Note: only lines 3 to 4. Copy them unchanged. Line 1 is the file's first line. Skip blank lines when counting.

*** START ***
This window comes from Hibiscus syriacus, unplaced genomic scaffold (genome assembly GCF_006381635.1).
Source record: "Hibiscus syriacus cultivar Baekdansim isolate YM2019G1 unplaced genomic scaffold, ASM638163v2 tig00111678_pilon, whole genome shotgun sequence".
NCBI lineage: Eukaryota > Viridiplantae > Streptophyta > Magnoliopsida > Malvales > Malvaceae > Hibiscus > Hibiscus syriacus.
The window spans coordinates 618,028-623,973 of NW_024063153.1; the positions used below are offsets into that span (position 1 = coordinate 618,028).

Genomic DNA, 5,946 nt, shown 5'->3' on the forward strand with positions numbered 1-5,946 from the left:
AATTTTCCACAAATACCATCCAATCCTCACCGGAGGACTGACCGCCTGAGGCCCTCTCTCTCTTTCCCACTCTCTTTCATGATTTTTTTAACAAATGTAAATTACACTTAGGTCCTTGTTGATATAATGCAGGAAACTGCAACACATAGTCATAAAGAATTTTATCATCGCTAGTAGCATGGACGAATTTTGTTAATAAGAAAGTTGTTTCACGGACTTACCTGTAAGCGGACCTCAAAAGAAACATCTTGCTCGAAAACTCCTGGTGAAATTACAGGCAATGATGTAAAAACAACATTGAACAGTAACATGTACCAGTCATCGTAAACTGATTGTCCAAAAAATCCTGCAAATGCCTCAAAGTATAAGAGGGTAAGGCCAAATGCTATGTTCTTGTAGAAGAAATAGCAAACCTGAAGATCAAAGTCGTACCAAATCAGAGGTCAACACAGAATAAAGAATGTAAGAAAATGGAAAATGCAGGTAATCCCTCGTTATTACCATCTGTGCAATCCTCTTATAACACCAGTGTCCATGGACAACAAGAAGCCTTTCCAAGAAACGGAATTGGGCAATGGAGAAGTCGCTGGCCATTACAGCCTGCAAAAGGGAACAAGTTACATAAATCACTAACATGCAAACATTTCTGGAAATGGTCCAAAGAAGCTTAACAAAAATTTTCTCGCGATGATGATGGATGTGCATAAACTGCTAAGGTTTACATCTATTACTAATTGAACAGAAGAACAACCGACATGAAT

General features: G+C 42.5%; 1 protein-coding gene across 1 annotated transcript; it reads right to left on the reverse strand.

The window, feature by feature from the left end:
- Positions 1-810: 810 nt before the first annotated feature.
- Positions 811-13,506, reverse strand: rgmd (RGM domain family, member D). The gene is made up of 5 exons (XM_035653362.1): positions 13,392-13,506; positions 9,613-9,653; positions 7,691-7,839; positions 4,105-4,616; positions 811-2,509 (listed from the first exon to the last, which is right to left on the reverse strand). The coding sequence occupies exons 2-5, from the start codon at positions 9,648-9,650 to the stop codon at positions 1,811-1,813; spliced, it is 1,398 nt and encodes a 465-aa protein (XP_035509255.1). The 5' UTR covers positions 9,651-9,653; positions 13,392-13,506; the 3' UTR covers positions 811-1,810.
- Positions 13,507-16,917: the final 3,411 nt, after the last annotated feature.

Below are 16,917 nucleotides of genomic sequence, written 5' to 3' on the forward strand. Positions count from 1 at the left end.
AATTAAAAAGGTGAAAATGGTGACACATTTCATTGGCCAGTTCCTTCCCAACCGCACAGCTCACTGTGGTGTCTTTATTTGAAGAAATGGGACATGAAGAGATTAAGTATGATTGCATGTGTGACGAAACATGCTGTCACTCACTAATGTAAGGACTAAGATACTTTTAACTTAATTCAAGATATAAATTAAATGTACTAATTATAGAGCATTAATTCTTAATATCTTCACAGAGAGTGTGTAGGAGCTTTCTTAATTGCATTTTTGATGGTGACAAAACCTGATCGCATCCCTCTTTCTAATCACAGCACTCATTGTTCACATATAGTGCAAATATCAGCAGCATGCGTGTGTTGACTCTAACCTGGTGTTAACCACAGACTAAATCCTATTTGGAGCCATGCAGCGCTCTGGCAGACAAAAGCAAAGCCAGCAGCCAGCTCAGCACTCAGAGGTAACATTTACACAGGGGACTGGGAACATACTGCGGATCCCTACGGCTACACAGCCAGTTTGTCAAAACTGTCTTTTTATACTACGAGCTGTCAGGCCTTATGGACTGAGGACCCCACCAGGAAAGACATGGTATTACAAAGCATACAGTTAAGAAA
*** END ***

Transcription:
NCBI lineage: Eukaryota > Viridiplantae > Streptophyta > Magnoliopsida > Malvales > Malvaceae > Hibiscus > Hibiscus syriacus.
The window spans coordinates 618,028-623,973 of NW_024063153.1; the positions used below are offsets into that span (position 1 = coordinate 618,028).